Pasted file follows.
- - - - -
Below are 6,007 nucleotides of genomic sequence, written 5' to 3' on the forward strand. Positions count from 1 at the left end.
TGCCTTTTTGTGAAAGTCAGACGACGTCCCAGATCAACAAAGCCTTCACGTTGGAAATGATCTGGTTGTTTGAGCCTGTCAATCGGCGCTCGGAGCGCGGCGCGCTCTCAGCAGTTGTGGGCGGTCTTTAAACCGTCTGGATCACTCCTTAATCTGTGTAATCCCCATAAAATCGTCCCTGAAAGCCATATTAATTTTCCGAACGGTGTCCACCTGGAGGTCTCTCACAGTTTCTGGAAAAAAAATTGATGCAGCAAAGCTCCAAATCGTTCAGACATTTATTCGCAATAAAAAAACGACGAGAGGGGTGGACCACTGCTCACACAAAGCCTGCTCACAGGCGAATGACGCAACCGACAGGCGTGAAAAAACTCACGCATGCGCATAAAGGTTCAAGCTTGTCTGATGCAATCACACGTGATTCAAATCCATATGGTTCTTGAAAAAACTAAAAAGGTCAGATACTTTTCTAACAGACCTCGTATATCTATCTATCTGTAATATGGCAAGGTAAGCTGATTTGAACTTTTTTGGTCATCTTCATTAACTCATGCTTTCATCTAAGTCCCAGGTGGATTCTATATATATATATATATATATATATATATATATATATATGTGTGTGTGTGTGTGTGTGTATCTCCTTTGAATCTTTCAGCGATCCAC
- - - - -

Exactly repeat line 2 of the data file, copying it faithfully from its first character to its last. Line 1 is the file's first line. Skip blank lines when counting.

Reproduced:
TGCCTTTTTGTGAAAGTCAGACGACGTCCCAGATCAACAAAGCCTTCACGTTGGAAATGATCTGGTTGTTTGAGCCTGTCAATCGGCGCTCGGAGCGCGGCGCGCTCTCAGCAGTTGTGGGCGGTCTTTAAACCGTCTGGATCACTCCTTAATCTGTGTAATCCCCATAAAATCGTCCCTGAAAGCCATATTAATTTTCCGAACGGTGTCCACCTGGAGGTCTCTCACAGTTTCTGGAAAAAAAATTGATGCAGCAAAGCTCCAAATCGTTCAGACATTTATTCGCAATAAAAAAACGACGAGAGGGGTGGACCACTGCTCACACAAAGCCTGCTCACAGGCGAATGACGCAACCGACAGGCGTGAAAAAACTCACGCATGCGCATAAAGGTTCAAGCTTGTCTGATGCAATCACACGTGATTCAAATCCATATGGTTCTTGAAAAAACTAAAAAGGTCAGATACTTTTCTAACAGACCTCGTATATCTATCTATCTGTAATATGGCAAGGTAAGCTGATTTGAACTTTTTTGGTCATCTTCATTAACTCATGCTTTCATCTAAGTCCCAGGTGGATTCTATATATATATATATATATATATATATATATATATATATGTGTGTGTGTGTGTGTGTGTATCTCCTTTGAATCTTTCAGCGATCCAC